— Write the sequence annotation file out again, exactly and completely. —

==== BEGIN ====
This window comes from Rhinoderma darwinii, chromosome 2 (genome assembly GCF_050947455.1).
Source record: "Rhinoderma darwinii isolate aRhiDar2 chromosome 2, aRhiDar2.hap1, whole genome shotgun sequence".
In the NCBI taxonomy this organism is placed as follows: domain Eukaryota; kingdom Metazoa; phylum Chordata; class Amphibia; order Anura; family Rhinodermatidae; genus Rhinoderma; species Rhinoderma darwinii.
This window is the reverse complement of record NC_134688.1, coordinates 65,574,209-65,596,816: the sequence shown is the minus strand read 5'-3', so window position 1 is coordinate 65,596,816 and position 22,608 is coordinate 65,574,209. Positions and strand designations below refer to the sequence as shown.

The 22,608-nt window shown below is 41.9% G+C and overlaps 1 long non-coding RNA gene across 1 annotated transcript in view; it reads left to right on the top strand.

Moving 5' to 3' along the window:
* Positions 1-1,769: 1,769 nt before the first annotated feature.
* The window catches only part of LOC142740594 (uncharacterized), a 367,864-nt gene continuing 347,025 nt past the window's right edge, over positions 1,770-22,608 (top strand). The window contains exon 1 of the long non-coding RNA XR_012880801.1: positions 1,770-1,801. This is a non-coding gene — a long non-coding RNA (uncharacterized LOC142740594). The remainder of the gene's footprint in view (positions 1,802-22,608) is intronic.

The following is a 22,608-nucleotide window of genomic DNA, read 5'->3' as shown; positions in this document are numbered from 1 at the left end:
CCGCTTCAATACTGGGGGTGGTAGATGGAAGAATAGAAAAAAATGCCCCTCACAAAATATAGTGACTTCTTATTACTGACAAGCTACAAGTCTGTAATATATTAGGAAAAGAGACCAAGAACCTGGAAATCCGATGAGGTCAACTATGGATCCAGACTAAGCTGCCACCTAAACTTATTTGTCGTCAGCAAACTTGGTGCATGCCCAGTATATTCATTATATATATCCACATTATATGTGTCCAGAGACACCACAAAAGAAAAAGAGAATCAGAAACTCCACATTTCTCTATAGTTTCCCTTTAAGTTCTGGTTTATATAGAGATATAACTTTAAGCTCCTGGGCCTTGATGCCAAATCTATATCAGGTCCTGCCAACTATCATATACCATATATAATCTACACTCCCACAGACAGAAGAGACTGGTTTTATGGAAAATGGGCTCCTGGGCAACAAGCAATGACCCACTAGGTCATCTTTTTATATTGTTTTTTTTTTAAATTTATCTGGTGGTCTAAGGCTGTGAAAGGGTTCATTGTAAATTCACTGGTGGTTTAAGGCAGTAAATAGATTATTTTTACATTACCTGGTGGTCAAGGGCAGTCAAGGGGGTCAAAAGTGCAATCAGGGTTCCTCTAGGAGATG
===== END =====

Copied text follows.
This window comes from Rhinoderma darwinii, chromosome 2 (genome assembly GCF_050947455.1).
Source record: "Rhinoderma darwinii isolate aRhiDar2 chromosome 2, aRhiDar2.hap1, whole genome shotgun sequence".
In the NCBI taxonomy this organism is placed as follows: domain Eukaryota; kingdom Metazoa; phylum Chordata; class Amphibia; order Anura; family Rhinodermatidae; genus Rhinoderma; species Rhinoderma darwinii.
This window is the reverse complement of record NC_134688.1, coordinates 65,574,209-65,596,816: the sequence shown is the minus strand read 5'-3', so window position 1 is coordinate 65,596,816 and position 22,608 is coordinate 65,574,209. Positions and strand designations below refer to the sequence as shown.

The 22,608-nt window shown below is 41.9% G+C and overlaps 1 long non-coding RNA gene across 1 annotated transcript in view; it reads left to right on the top strand.

Moving 5' to 3' along the window:
* Positions 1-1,769: 1,769 nt before the first annotated feature.
* The window catches only part of LOC142740594 (uncharacterized), a 367,864-nt gene continuing 347,025 nt past the window's right edge, over positions 1,770-22,608 (top strand). The window contains exon 1 of the long non-coding RNA XR_012880801.1: positions 1,770-1,801. This is a non-coding gene — a long non-coding RNA (uncharacterized LOC142740594). The remainder of the gene's footprint in view (positions 1,802-22,608) is intronic.

The following is a 22,608-nucleotide window of genomic DNA, read 5'->3' as shown; positions in this document are numbered from 1 at the left end:
CCGCTTCAATACTGGGGGTGGTAGATGGAAGAATAGAAAAAAATGCCCCTCACAAAATATAGTGACTTCTTATTACTGACAAGCTACAAGTCTGTAATATATTAGGAAAAGAGACCAAGAACCTGGAAATCCGATGAGGTCAACTATGGATCCAGACTAAGCTGCCACCTAAACTTATTTGTCGTCAGCAAACTTGGTGCATGCCCAGTATATTCATTATATATATCCACATTATATGTGTCCAGAGACACCACAAAAGAAAAAGAGAATCAGAAACTCCACATTTCTCTATAGTTTCCCTTTAAGTTCTGGTTTATATAGAGATATAACTTTAAGCTCCTGGGCCTTGATGCCAAATCTATATCAGGTCCTGCCAACTATCATATACCATATATAATCTACACTCCCACAGACAGAAGAGACTGGTTTTATGGAAAATGGGCTCCTGGGCAACAAGCAATGACCCACTAGGTCATCTTTTTATATTGTTTTTTTTTTAAATTTATCTGGTGGTCTAAGGCTGTGAAAGGGTTCATTGTAAATTCACTGGTGGTTTAAGGCAGTAAATAGATTATTTTTACATTACCTGGTGGTCAAGGGCAGTCAAGGGGGTCAAAAGTGCAATCAGGGTTCCTCTAGGAGATG